5 years ago

Prevalence of Hyperuricemia in Patients With Acute Heart Failure With Either Reduced or Preserved Ejection Fraction

The relation between uric acid (UA) and heart failure has been described; however, there is little detail concerning acute heart failure (AHF) in patients with reduced versus preserved ejection fraction heart failure (HFrEF, HFpEF). We studied 324 consecutive AHF patients screened from interventional Diur-HF Trial (NCT01441245) from January 2011 to February 2016, and divided into HFrEF (EF <50%) and HFpEF (EF ≥50%). We defined hyperuricemia as serum UA ≥7.0 mg/dL in men and ≥6 mg/dL in women. Patients were followed up for 6 months after discharge. The primary outcome was heart failure hospitalization or death. Among 173 HFrEF and 151 HFpEF cases, hyperuricemia was found in 43% and 57%, respectively (p = 0.01). Hyperuricemia was also more frequent in women (74% vs 60%; p = 0.008), those with diabetes (39% vs 19%; p <0.001), hypertension (62% vs 43%; p = 0.001), and atrial fibrillation (48% vs 34%; p = 0.01). In patients with HFrEF, univariate analysis found that hyperuricemia (hazard ratio [HR] 1.48, 95% confidence interval [CI] 1.02 to 2.15; p = 0.04) and congestion score ≥3 (HR 2.83, 95% CI 1.52 to 5.28; p <0.001) were associated with the primary end point; after adjustment, only congestion score ≥3 (HR 2.08, 95% CI 1.06 to 4.10; p = 0.03) confirmed this trend. Conversely, in patients with HFpEF, hyperuricemia was the only significant predictor of the primary end point both in univariate (HR 2.25, 95% CI 1.44 to 3.50; p <0.001) and multivariate analyses (HR 2.38, 95% CI 1.32 to 4.28; p = 0.004). In conclusion, in AHF hyperuricemia is common in both in HFrEF and in HFpEF. In the HFpEF subgroup, hyperuricemia was the only independent predictor of heart failure hospitalization or death.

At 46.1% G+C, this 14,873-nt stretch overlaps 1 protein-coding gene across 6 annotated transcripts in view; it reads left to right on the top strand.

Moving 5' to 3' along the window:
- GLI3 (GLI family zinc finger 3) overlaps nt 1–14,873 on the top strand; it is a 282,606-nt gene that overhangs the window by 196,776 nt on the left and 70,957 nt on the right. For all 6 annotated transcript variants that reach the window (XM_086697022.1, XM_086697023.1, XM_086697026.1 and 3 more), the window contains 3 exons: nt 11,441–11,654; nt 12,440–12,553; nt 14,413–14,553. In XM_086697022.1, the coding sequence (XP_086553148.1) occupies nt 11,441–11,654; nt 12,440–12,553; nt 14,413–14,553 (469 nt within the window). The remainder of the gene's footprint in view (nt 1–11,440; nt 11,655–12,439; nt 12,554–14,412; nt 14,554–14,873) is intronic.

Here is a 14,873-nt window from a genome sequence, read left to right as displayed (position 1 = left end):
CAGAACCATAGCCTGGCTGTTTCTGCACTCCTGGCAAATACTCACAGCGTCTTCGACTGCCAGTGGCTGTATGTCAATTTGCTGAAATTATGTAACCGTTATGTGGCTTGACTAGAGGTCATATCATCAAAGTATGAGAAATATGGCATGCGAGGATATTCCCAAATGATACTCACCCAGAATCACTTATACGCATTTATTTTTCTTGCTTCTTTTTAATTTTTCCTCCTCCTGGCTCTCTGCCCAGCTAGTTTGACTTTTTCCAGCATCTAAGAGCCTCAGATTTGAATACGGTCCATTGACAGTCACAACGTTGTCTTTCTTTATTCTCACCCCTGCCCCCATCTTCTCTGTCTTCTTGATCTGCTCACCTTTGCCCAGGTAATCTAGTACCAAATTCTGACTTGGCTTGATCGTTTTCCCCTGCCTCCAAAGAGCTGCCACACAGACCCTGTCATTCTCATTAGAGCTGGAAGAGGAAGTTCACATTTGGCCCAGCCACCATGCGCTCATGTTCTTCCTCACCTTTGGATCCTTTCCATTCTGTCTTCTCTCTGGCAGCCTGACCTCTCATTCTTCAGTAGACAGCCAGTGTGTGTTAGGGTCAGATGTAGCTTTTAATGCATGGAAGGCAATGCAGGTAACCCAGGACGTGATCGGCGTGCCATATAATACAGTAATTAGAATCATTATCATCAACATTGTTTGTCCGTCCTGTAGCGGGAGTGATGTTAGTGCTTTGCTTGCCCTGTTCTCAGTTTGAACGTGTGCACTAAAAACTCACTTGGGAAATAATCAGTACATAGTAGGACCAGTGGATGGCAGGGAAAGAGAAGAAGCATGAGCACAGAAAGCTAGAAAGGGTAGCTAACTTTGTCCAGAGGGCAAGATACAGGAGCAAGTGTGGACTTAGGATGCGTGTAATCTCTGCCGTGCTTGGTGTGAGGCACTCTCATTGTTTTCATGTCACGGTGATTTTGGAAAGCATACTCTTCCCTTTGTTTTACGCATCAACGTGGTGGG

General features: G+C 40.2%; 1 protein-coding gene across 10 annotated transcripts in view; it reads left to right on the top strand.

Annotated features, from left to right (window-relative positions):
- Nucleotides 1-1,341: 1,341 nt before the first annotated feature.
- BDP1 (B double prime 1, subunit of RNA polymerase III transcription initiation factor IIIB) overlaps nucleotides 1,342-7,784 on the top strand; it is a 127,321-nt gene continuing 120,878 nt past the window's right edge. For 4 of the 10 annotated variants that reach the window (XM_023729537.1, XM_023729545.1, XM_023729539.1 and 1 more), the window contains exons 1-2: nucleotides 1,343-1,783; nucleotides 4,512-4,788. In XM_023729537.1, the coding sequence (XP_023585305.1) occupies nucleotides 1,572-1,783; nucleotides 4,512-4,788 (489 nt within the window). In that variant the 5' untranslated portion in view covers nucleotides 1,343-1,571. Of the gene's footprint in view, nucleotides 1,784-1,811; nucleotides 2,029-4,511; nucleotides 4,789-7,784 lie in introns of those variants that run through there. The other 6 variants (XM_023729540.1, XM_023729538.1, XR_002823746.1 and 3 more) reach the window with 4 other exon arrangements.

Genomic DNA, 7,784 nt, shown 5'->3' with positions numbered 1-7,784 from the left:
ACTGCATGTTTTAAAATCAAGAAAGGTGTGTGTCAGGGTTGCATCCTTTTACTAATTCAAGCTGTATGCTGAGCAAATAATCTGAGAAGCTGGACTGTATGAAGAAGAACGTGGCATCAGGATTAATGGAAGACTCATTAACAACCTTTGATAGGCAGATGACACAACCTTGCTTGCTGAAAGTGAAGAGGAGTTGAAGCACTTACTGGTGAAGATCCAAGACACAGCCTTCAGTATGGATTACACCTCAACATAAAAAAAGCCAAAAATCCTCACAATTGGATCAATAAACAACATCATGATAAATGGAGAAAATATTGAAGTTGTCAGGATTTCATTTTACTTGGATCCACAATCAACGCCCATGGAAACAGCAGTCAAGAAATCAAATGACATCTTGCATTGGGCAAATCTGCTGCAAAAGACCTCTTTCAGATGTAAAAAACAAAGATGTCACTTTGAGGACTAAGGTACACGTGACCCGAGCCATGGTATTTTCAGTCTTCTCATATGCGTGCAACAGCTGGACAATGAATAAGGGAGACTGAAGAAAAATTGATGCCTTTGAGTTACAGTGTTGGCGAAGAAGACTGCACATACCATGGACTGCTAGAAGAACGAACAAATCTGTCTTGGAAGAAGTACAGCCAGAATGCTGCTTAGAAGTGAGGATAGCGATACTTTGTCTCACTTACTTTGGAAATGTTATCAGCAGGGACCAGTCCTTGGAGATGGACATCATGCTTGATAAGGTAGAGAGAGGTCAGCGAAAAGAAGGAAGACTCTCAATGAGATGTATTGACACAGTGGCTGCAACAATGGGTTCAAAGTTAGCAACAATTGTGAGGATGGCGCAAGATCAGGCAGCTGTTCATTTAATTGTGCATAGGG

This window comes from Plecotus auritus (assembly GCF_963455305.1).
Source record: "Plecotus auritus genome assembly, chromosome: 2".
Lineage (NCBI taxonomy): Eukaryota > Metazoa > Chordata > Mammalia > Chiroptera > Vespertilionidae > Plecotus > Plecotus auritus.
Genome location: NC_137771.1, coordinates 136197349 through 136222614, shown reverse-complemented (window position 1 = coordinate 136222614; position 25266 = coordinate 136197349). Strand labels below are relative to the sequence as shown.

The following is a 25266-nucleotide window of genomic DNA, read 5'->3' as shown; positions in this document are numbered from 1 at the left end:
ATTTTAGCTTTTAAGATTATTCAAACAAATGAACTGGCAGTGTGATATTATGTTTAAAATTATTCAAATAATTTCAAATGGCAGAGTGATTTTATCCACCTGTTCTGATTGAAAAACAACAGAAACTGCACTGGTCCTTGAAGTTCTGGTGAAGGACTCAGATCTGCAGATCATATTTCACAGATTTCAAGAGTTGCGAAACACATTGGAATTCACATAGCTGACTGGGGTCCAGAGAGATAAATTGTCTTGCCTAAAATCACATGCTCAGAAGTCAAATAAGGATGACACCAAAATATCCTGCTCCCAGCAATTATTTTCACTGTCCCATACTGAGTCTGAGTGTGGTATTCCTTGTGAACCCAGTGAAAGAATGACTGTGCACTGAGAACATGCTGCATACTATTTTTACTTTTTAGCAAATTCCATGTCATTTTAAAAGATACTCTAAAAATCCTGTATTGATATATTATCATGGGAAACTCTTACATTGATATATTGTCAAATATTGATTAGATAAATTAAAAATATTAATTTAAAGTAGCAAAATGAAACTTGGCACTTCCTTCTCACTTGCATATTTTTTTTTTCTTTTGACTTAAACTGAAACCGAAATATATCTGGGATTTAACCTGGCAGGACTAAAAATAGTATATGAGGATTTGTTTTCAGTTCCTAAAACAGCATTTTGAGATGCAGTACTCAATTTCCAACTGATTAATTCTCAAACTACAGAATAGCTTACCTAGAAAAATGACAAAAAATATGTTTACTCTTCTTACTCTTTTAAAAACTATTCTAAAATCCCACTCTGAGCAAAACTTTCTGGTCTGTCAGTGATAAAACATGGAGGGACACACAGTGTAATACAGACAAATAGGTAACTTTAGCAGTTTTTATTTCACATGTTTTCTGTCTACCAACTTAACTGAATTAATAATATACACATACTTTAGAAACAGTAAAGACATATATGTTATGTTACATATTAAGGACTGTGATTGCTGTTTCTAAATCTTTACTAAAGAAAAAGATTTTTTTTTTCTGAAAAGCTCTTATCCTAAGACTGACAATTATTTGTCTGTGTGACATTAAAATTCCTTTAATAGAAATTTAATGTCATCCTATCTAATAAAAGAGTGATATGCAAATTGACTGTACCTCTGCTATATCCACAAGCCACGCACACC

Publisher URL: www.sciencedirect.com/science

DOI: S0002914917311190

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